It's about time!
Rach and I have finally gotten back into a good routine this week after a few months of entrepreneurial chaos that left us both tired, frustrated, and irritable.
Time management and tidiness are critical to lowering your stress levels and doing what you want or need to do with your time. Sure, some people can get away with being a bit messy and it doesn’t bother them, but for most of us (even chronically messy-roomed teens like Rach and I) we tend to be happier when things are tidy and organized.
Needless to say, we are feeling the benefits of this change already!
Please keep in mind that all information in this post is educational in nature and is not a substitute for professional advice from a coach or medical professional.
Below are 6 strategies that we have incorporated into our daily routine. Although 6 may seem like a lot, they are all related to each other and have a sort of domino effect where each one makes the next easier. Feel free to incorporate them one at a time or all at once. It’s 100% up to you and what works for you as an individual!
Many of these tips below may already be familiar to you, (and many are things I have learned from Tim Ferriss - the master of preserving mental energy) but these are the things we can never be reminded of enough. It is my hope that these can spark a recommitment in your to getting your routine going and lowering your stress levels!
Keep in mind that it’s not about doing these habits perfectly 100% of the time. We’ve only been back at this 3 days now and we’ve already broken some of these habits.
The key is not in perfection, but rather in consistency over time.
If we can manage to complete most of these habits most of the time, the overall impact is much more significant than being perfect for a week or two and giving up when that perfection is lost. Life happens. There are unforeseen circumstances that get in the way and we’re human. It’s in our nature to occasionally give in to tiredness or weakness despite our best intentions. (i.e. this morning when we snoozed our alarm 3 times! 😛 - Whoops!)
It’s important to realize that perfection should not be expected so that you do not get discouraged when you inevitably slip up. There’s a fine line between permitting failure through lack of effort and getting down on yourself because you've set your expectations too high. Find that balance.
Now let’s put that January hopefulness and positivity to good use!
1. Prepare for the morning the night before.
You’ve probably heard this one many times before, but a good night of preparation is 100% essential for a good morning. Do whatever you can to prepare for the next day in the evening. It may suck for the first week (most new habits do) but once you get it established it becomes "just part of what you do."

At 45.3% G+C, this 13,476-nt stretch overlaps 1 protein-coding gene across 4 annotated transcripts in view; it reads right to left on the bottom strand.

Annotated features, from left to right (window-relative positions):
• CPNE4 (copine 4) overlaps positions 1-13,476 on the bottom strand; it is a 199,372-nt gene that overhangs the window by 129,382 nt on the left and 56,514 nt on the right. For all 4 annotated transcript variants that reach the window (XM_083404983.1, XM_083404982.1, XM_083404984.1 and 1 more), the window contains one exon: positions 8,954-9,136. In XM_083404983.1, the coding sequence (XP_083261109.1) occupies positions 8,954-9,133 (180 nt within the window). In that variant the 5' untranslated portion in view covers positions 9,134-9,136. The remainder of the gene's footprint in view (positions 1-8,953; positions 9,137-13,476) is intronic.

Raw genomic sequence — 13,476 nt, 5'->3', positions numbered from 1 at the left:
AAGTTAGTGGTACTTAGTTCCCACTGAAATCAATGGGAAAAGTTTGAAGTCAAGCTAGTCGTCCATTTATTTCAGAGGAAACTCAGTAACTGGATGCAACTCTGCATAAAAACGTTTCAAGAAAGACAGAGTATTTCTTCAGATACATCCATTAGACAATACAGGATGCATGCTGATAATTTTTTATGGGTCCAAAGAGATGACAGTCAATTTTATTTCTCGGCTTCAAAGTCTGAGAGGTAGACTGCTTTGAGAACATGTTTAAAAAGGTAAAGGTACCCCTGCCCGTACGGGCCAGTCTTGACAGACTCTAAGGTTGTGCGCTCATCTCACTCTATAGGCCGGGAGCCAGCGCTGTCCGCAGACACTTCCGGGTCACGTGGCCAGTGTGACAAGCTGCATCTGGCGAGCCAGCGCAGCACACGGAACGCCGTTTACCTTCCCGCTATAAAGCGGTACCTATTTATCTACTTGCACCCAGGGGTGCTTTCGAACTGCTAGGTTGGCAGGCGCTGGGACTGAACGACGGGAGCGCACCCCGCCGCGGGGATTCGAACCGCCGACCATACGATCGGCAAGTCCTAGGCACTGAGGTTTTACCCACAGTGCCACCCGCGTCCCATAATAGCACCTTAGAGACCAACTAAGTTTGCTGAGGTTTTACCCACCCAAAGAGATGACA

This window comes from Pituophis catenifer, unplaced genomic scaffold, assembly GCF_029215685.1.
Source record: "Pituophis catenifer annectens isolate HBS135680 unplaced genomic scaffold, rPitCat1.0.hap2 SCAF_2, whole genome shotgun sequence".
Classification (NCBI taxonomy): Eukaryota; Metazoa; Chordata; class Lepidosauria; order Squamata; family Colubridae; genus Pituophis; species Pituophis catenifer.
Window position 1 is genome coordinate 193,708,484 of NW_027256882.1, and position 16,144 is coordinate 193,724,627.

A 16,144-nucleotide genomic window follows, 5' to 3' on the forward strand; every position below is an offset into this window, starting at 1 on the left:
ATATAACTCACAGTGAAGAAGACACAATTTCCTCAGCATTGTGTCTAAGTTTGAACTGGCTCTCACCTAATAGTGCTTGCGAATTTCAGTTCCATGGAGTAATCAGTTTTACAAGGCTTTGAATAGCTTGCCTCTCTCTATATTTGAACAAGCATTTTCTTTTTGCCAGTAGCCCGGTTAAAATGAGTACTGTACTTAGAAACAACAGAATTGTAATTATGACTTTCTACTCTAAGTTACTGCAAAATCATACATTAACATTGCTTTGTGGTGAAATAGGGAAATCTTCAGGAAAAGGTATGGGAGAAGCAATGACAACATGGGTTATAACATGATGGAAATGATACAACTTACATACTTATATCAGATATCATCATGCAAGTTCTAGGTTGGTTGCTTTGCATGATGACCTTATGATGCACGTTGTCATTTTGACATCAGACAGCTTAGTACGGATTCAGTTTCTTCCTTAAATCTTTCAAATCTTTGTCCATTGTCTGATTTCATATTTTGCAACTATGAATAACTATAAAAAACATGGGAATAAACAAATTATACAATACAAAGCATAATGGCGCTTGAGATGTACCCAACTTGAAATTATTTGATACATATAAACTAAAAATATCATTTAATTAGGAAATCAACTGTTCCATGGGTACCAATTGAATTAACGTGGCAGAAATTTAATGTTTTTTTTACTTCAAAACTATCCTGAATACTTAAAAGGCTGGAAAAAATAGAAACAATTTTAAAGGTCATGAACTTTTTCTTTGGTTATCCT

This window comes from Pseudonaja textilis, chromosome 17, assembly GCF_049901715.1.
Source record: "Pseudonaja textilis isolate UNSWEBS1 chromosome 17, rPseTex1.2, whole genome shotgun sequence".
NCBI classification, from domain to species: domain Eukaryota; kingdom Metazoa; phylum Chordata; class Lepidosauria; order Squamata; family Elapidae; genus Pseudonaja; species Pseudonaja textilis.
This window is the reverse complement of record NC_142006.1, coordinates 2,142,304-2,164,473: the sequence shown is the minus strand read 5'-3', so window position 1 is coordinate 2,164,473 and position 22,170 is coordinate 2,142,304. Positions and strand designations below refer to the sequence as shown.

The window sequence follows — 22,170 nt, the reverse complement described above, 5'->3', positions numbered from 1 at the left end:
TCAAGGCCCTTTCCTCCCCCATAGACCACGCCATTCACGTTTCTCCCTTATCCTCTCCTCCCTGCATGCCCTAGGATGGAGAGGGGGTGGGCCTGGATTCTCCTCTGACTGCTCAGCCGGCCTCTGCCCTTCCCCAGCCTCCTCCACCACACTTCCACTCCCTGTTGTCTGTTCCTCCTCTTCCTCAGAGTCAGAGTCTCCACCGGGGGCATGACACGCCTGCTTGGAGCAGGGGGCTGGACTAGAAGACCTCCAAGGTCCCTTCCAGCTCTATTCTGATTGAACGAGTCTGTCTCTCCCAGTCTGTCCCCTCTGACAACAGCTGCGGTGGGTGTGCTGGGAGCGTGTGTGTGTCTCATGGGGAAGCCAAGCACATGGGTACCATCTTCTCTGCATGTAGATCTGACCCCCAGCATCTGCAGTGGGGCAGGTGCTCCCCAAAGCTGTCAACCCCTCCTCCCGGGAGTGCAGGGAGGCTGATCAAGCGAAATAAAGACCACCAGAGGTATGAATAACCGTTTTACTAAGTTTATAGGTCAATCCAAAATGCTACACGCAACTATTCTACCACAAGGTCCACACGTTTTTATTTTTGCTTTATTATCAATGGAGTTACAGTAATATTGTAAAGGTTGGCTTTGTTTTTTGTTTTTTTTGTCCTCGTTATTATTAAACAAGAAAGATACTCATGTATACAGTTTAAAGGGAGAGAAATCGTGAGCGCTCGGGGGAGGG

Even if you’re tired when it comes time to prepare for the next day, the amazing feeling of waking up feeling well prepared for your day only needs to be experienced once or twice to reinforce your commitment.
For us, our evening preparation consists of showering if needed, packing lunches, getting our bags and clothes ready for work, tidying our kitchen and bedroom (the two most stress inducing areas when they’re messy), reviewing our schedule for tomorrow and creating a list of priorities with our work time tomorrow.
Pro Tip: Complete this preparation as early as possible in the evening to avoid getting tired or distracted or having to stay up late to do it.
2. Make your bed every morning.
Making your bed everyday is something I’ve heard repeated over and over again. There’s just something about this simple task that sets you up nicely for the day.
It definitely creates a sense of satisfaction when you get home and see the nicely made bed, but more so than that is the realization that no matter how bad things go today, you’ve got this one “win” of making your bed under your belt already.
This is one of productivity ninja Tim Ferriss’ key morning rituals included is his podcast 5 Morning Rituals That Help me Win the Day.
3. Lock down your phone notifications and avoid looking at any social media or email for the first hour you’re awake (waiting until your first morning break is even more ideal)
Again this is a tip I took from Tim Ferriss in another must read post The Not To Do List: 9 Habits to Stop Now. As he describes in his post, checking email (or social media) first thing scatters your priorities and risks creating a sense of urgency to respond to any crisis or a curiosity to view a notification rather than carrying through what actually matters that morning.